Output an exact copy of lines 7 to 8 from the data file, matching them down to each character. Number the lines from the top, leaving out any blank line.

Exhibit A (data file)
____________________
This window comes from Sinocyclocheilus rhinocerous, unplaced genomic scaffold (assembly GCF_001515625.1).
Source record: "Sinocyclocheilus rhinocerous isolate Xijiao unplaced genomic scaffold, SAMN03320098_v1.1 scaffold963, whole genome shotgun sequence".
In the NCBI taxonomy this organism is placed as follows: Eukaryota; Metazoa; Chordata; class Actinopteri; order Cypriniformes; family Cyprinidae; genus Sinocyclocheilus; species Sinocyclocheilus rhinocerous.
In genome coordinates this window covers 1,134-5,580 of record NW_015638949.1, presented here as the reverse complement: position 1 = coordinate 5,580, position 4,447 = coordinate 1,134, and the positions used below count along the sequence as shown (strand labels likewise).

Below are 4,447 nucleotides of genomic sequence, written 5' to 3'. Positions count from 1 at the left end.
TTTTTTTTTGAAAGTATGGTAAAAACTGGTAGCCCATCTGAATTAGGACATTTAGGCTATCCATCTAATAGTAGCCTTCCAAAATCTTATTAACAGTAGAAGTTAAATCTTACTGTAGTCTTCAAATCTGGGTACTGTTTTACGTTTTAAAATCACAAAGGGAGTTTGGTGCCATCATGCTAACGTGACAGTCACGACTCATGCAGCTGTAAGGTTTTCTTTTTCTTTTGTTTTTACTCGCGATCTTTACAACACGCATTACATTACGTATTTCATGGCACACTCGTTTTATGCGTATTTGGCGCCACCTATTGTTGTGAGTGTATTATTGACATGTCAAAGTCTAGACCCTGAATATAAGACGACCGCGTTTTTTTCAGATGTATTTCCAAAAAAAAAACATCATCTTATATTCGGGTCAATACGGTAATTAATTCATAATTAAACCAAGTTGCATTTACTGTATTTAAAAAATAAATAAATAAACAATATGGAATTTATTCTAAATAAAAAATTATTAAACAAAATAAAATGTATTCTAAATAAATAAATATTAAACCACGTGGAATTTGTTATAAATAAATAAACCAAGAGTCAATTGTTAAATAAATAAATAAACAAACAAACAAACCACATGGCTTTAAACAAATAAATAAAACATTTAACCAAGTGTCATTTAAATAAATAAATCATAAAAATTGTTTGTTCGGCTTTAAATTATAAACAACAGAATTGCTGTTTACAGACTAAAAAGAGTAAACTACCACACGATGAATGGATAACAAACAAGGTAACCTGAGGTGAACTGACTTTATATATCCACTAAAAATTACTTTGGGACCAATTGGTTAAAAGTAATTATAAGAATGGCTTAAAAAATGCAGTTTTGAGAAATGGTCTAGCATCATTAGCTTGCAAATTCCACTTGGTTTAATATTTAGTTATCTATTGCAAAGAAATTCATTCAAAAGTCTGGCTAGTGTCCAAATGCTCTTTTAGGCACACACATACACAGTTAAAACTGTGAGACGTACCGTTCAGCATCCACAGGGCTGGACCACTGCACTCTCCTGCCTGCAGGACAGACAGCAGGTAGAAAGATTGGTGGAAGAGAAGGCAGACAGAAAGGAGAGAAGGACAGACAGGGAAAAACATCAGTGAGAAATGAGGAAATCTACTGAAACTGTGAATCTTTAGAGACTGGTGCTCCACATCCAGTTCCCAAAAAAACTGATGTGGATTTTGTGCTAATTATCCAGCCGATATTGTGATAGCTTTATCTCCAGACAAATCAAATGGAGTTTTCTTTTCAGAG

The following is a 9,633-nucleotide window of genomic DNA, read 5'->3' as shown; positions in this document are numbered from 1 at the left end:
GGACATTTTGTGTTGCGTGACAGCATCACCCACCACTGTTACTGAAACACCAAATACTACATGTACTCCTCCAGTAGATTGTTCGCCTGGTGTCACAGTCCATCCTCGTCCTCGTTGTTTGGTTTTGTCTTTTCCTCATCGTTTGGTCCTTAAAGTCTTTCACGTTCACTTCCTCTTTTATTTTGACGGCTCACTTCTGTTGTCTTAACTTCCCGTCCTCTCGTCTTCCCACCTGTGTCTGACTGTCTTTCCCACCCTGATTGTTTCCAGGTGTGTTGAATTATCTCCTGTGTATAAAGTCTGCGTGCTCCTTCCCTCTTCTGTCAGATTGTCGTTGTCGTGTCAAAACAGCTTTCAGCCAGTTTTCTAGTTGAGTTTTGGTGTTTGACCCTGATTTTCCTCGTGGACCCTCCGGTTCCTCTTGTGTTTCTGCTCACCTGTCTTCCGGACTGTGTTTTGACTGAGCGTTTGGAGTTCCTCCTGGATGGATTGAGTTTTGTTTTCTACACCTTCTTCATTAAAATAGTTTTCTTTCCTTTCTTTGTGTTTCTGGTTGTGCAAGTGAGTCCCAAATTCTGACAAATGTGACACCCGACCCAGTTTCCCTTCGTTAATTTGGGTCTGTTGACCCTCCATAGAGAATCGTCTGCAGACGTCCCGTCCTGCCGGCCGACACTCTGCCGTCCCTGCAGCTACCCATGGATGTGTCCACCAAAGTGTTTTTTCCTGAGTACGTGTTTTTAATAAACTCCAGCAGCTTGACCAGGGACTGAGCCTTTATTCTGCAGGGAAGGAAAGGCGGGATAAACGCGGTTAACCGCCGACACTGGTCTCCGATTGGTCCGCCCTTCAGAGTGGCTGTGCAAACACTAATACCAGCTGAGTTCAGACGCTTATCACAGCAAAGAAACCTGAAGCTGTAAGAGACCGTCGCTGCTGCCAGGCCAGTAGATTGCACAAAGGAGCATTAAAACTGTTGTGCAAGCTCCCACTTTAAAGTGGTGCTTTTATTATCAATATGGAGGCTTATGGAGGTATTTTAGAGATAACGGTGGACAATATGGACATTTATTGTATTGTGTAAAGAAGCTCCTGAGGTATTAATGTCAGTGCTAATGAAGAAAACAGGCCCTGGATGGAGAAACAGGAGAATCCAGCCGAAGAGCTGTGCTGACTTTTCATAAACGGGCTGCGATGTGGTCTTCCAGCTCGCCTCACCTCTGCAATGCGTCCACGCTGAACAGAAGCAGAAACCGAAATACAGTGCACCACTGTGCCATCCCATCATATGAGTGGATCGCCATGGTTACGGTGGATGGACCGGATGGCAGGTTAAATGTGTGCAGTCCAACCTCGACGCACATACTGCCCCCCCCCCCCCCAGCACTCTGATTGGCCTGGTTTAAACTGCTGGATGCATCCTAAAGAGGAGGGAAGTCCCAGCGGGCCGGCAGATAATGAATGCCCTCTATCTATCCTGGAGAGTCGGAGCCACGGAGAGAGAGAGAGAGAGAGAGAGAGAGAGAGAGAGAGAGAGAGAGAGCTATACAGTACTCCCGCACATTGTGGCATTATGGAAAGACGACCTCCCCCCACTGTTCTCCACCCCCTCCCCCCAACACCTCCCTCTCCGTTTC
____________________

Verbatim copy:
The following is a 9,633-nucleotide window of genomic DNA, read 5'->3' as shown; positions in this document are numbered from 1 at the left end:
GGACATTTTGTGTTGCGTGACAGCATCACCCACCACTGTTACTGAAACACCAAATACTACATGTACTCCTCCAGTAGATTGTTCGCCTGGTGTCACAGTCCATCCTCGTCCTCGTTGTTTGGTTTTGTCTTTTCCTCATCGTTTGGTCCTTAAAGTCTTTCACGTTCACTTCCTCTTTTATTTTGACGGCTCACTTCTGTTGTCTTAACTTCCCGTCCTCTCGTCTTCCCACCTGTGTCTGACTGTCTTTCCCACCCTGATTGTTTCCAGGTGTGTTGAATTATCTCCTGTGTATAAAGTCTGCGTGCTCCTTCCCTCTTCTGTCAGATTGTCGTTGTCGTGTCAAAACAGCTTTCAGCCAGTTTTCTAGTTGAGTTTTGGTGTTTGACCCTGATTTTCCTCGTGGACCCTCCGGTTCCTCTTGTGTTTCTGCTCACCTGTCTTCCGGACTGTGTTTTGACTGAGCGTTTGGAGTTCCTCCTGGATGGATTGAGTTTTGTTTTCTACACCTTCTTCATTAAAATAGTTTTCTTTCCTTTCTTTGTGTTTCTGGTTGTGCAAGTGAGTCCCAAATTCTGACAAATGTGACACCCGACCCAGTTTCCCTTCGTTAATTTGGGTCTGTTGACCCTCCATAGAGAATCGTCTGCAGACGTCCCGTCCTGCCGGCCGACACTCTGCCGTCCCTGCAGCTACCCATGGATGTGTCCACCAAAGTGTTTTTTCCTGAGTACGTGTTTTTAATAAACTCCAGCAGCTTGACCAGGGACTGAGCCTTTATTCTGCAGGGAAGGAAAGGCGGGATAAACGCGGTTAACCGCCGACACTGGTCTCCGATTGGTCCGCCCTTCAGAGTGGCTGTGCAAACACTAATACCAGCTGAGTTCAGACGCTTATCACAGCAAAGAAACCTGAAGCTGTAAGAGACCGTCGCTGCTGCCAGGCCAGTAGATTGCACAAAGGAGCATTAAAACTGTTGTGCAAGCTCCCACTTTAAAGTGGTGCTTTTATTATCAATATGGAGGCTTATGGAGGTATTTTAGAGATAACGGTGGACAATATGGACATTTATTGTATTGTGTAAAGAAGCTCCTGAGGTATTAATGTCAGTGCTAATGAAGAAAACAGGCCCTGGATGGAGAAACAGGAGAATCCAGCCGAAGAGCTGTGCTGACTTTTCATAAACGGGCTGCGATGTGGTCTTCCAGCTCGCCTCACCTCTGCAATGCGTCCACGCTGAACAGAAGCAGAAACCGAAATACAGTGCACCACTGTGCCATCCCATCATATGAGTGGATCGCCATGGTTACGGTGGATGGACCGGATGGCAGGTTAAATGTGTGCAGTCCAACCTCGACGCACATACTGCCCCCCCCCCCCCCAGCACTCTGATTGGCCTGGTTTAAACTGCTGGATGCATCCTAAAGAGGAGGGAAGTCCCAGCGGGCCGGCAGATAATGAATGCCCTCTATCTATCCTGGAGAGTCGGAGCCACGGAGAGAGAGAGAGAGAGAGAGAGAGAGAGAGAGAGAGAGAGAGAGAGCTATACAGTACTCCCGCACATTGTGGCATTATGGAAAGACGACCTCCCCCCACTGTTCTCCACCCCCTCCCCCCAACACCTCCCTCTCCGTTTC